Tags: Issa | NLRB | Boeing | rogue

Rep. Issa: NLRB Has Turned 'Rogue'

Monday, 15 Aug 2011 09:16 AM

By Greg McDonald

Rep. Darrell Issa, D-Calif., has accused the National Labor Relations Board (NLRB) of going “rogue” by refusing to fully comply with a House committee subpoena related to an ongoing labor complaint against the Boeing Co.
Although the agency did turn over 4,300 pages of information to the committee last week related to the Boeing case, Issa — who chairs the Oversight and Government Reform Committee — demanded more details on why the NLRB “would choose to take action” against the Seattle-based airplane manufacturer “that could benefit organized labor.”
“This refusal by NLRB to abide by the law further heightens concerns that this is a rogue agency acting improperly,” Issa said. “The integrity of NLRB and its leadership is clearly in question.”
The dispute stems from Boeing’s decision to open a $750 million assembly plant for its Dreamliner plane in South Carolina. The International Association of Machinists and Aerospace Workers claimed the move was retaliation for a strike in Washington state that slowed production of the plane in 2008.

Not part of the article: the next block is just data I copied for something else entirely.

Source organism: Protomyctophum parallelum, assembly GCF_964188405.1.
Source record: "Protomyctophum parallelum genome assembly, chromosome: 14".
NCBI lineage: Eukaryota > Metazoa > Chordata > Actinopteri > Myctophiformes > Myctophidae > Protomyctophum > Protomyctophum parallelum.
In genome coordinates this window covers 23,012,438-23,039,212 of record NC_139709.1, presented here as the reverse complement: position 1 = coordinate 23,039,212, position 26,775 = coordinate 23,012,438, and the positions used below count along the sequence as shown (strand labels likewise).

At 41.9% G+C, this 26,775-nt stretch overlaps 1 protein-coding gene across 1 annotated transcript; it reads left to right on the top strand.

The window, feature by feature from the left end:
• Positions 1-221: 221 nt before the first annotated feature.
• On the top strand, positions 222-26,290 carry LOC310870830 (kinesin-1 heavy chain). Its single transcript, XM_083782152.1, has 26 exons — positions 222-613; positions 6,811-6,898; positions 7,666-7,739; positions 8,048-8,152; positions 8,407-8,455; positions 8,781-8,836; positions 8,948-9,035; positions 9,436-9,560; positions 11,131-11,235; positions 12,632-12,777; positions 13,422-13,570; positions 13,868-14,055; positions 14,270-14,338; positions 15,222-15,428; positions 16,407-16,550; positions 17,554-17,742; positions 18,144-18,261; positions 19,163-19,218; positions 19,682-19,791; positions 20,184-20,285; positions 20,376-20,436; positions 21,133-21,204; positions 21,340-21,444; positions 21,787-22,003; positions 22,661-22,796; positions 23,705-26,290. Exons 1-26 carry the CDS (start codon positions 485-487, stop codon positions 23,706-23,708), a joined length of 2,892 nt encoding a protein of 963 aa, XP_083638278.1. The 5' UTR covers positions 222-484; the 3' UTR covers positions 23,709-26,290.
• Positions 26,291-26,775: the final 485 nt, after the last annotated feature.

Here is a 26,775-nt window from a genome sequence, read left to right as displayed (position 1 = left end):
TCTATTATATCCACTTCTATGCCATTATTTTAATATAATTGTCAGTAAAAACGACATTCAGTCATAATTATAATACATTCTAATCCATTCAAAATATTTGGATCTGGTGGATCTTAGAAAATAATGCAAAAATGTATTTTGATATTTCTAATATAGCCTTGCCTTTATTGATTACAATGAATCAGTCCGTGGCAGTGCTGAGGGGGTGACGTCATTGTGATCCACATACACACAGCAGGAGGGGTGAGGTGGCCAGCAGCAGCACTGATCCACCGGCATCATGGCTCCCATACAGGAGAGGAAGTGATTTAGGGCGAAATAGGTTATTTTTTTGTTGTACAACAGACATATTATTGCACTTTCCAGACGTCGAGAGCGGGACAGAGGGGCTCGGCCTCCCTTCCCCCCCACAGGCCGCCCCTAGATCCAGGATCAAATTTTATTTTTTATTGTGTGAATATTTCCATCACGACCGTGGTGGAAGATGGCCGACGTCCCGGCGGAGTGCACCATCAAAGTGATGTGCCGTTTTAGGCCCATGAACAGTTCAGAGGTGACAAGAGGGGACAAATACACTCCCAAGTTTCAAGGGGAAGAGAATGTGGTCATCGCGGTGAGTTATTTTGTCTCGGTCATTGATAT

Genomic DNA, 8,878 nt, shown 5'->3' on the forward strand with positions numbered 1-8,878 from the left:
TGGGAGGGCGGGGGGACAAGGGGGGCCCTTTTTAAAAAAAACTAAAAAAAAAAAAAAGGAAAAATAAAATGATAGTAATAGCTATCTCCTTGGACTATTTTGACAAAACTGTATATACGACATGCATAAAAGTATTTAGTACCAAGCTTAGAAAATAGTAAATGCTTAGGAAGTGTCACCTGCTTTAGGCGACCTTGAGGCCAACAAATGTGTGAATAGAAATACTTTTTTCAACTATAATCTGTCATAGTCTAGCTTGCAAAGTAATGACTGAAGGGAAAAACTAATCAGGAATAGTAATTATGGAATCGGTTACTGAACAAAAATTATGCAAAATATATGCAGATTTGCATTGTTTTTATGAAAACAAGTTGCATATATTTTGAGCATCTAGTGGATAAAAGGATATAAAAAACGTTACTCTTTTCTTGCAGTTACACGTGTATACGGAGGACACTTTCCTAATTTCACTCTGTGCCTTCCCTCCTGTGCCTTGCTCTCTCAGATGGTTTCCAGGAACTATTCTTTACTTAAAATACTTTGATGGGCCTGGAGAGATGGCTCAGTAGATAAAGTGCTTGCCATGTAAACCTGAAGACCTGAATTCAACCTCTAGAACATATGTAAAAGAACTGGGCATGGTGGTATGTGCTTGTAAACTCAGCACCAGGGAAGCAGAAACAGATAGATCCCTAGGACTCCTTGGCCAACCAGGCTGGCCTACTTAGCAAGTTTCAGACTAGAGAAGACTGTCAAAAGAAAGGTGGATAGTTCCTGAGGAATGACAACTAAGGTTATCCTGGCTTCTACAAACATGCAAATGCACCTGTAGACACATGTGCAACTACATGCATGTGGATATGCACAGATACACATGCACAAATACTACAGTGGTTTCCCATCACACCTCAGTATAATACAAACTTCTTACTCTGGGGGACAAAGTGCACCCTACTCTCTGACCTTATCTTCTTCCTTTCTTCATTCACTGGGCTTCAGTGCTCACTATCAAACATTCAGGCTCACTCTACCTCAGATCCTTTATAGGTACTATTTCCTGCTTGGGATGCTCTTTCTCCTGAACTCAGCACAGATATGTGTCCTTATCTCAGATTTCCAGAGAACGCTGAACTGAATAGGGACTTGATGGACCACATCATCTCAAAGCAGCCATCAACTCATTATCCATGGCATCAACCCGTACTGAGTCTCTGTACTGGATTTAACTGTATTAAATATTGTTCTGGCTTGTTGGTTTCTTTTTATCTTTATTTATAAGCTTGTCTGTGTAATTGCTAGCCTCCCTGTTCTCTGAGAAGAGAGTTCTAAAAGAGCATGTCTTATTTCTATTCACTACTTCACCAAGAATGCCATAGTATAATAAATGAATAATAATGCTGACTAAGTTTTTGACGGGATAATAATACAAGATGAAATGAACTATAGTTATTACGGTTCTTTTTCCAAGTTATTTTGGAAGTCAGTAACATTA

In its defense, the agency wrote in a letter to Issa that the documents provided would enable the committee to determine why the complaint had been filed and “to assess the legal merit” of it.
But NLRB acting general counsel Lafe Solomon also noted full compliance with the subpoena would mean turning over documents in an ongoing case that “would unquestionably jeopardize the constitutional due process rights” of the parties involved.
The committee subpoena drew criticism from at least three Democrats, who called on Issa to back off and accused him of acting in Boeing’s interest.
“You may personally disagree with the laws Congress enacted to protect workers against discrimination … But it is not a legitimate use of the committee’s authority to circumvent those laws on behalf of corporate interests,” Reps. John Conyers of Michigan, George Miller of California, and Elijah Cummings of Maryland wrote to Issa last Friday.

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